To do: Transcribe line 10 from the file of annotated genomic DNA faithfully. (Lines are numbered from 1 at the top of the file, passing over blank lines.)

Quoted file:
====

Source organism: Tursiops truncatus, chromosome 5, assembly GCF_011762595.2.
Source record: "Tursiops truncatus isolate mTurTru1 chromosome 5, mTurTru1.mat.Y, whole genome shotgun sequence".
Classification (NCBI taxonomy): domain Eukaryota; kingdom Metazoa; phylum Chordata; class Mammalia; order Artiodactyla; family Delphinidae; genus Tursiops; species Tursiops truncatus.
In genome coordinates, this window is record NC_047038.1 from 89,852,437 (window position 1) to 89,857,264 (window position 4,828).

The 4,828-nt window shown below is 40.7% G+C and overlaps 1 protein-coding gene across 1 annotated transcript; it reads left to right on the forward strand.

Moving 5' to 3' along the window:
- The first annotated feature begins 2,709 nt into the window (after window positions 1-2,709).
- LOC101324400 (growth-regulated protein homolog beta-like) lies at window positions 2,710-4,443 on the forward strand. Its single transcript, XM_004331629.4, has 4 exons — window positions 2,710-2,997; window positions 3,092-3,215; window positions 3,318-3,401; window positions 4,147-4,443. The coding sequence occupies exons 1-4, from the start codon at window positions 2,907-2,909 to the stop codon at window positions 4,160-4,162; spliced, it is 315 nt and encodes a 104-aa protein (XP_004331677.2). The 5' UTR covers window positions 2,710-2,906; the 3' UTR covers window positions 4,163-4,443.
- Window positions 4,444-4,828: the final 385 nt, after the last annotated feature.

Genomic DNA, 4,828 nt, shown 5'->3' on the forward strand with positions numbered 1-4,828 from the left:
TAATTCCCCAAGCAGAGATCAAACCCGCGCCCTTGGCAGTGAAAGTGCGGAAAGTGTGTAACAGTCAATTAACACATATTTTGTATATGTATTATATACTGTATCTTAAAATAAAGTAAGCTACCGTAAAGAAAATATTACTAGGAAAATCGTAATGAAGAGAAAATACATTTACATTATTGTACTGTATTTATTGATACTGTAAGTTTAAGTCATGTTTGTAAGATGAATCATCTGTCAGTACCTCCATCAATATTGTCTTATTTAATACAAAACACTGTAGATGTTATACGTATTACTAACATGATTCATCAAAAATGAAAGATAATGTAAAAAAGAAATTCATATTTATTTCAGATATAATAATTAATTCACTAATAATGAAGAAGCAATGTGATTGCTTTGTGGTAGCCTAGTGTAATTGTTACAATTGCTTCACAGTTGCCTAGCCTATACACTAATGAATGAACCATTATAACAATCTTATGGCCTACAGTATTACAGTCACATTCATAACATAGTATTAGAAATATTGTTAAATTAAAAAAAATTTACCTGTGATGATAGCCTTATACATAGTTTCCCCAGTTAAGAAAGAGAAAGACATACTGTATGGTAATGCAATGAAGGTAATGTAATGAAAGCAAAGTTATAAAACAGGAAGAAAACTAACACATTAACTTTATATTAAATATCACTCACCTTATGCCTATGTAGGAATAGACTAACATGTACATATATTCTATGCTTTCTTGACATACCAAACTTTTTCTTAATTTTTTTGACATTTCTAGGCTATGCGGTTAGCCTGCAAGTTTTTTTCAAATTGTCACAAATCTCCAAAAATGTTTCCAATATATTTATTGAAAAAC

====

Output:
Genomic DNA, 4,828 nt, shown 5'->3' on the forward strand with positions numbered 1-4,828 from the left: